Lester Quinones: 'I'm one of the best shooters, if not the best shooter, in this year's draft'

Lester Quinones Petre Thomas-USA TODAY Sports

Lester Quinones: 'I'm one of the best shooters, if not the best shooter, in this year's draft'


Lester Quinones: 'I'm one of the best shooters, if not the best shooter, in this year's draft'

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Lester Quinones, the three-year guard of the Memphis Tigers, officially entered the 2022 draft, which came as a surprise to some considering projections by some analysts right now.

Quinones, who recently worked out for Lakers, Thunder, Kings and Warriors, talked to HoopsHype just a day after he publicly declared about what factored into his decision, his experience playing for NBA Hall-of-Famers like Penny Hardaway, Larry Brown, and Rasheed Wallace, and what he hopes to bring to the next level.

What was the tipping point for you to declare for the NBA draft?

Lester Quinones: Going through five workouts before the actual deadline. Just going through those workouts and seeing how the process was. Really just getting out there and working on my game helped boost my confidence. And really receiving great feedback at every workout that I have been to.

A lot of teams now who been telling me that if I wasn’t on their radar, now I’m for sure on their radar after my workouts with them. I’m for sure turning heads in my workouts with my shooting. I feel like my shooting ability was going to get me in there, and I feel that I have been showcasing my ability to shoot the ball in these workouts at a level that teams were saying that I really couldn’t do at Memphis.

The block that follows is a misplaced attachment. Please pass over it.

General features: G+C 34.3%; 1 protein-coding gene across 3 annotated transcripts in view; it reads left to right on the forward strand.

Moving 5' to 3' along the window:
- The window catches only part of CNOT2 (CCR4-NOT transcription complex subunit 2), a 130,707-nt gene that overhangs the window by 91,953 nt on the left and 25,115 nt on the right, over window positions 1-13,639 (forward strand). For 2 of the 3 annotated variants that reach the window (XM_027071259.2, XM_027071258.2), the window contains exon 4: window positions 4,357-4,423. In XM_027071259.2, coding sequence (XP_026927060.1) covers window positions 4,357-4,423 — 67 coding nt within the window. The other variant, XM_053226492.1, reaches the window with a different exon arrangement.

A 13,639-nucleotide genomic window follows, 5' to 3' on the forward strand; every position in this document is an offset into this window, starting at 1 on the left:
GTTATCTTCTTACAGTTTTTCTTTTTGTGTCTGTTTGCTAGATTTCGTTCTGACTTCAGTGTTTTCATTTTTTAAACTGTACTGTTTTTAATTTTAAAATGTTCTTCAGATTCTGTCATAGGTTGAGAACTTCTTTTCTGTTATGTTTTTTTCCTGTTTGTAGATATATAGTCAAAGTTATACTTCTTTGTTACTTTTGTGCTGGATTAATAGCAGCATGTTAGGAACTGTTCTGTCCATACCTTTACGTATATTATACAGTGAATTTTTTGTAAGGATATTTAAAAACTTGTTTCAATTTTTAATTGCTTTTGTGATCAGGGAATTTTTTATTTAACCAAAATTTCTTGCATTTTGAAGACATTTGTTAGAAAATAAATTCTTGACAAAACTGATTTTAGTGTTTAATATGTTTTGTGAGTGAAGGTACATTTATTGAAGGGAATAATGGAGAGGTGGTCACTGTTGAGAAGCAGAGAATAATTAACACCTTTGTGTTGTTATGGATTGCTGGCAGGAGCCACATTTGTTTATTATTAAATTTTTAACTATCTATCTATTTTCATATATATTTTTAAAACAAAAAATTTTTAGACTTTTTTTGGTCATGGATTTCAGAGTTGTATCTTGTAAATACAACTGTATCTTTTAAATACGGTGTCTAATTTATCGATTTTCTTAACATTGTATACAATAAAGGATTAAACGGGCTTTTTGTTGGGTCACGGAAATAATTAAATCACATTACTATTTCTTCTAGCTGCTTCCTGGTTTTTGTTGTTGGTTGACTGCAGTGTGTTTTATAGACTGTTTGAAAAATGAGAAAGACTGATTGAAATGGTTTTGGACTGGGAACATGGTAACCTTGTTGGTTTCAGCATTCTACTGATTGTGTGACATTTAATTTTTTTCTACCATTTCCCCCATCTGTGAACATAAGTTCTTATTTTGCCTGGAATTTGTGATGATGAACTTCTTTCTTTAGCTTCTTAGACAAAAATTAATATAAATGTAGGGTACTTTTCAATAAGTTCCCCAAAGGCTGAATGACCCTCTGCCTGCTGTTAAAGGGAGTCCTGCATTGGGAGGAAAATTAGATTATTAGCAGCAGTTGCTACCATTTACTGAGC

The deeper the workouts are to the draft and all these guys were kinda pulling out. Getting in with these guys who were projected in the first round, seeing myself in there, and shooting with them and playing with them, I feel like I’m competing at a high level. It’s kinda just a tryout, so I’m just trying to outplay everyone in the workouts. It helps boost my confidence.

Since you weren’t invited to the NBA Combine, did you use that as motivation during your workouts?

Lester Quinones

Joe Rondone/The Commercial Appeal / USA TODAY NETWORK

LQ: It for sure put a chip on my shoulder. Not being invited to the Combine, I felt like I had to prove myself a little more in the workouts. Really show everybody my shooting ability. I feel like I’m one of the best shooters, if not the best shooter, in this year’s draft, and it’s just my job to show it every workout I go to.

Outside of your shooting, how do you see yourself contributing at the NBA level?

LQ: My niche to get into the league right now is 3-and-D. So just going in and really locking in on defense, and hitting open shots. I feel like that’s what’s just going to get me into the league. Once I’m there, that’s when I can just really show more of my complete game, like making reads, coming off the pick and roll, making passes, showing my IQ, and stuff like that…just 3-and-D for now, and then just let my game grow once I get there.

Are there any impact players that you see in the league today that reminds you of yourself? Maybe not hyped up going into the draft, but had good workouts and now they are blossoming in the league today.

Lester Quinones

Joe Rondone/The Commercial Appeal / USA TODAY NETWORK

LQ: Guys like Mikal Bridges, him going into the league and being a good 3-and-D player. Klay [Thompson] has been a favorite player of mine for years now. With him being a 3-and-D player… just watching guys like that really just helps with studying film and really just perfect my craft, and get my game to the next level. Guys like Bridges and Klay are guys I look at.

What did you learn the most out of your last three years at Memphis?

LQ: I feel like my maturity is better now, as far as just understanding the game. All three years, I’ve been on a squad that’s been a different teammate each year, and different coaching staff each year, so it was a lot to learn and a lot to soak up. I really feel that it really helped me build a lot towards my maturity with all the adversity just being there. It kinda helps build and helps me grow as a player. Just the amount of NBA talent with the players and NBA coaching staff that’s been there through the years has been nothing but helpful.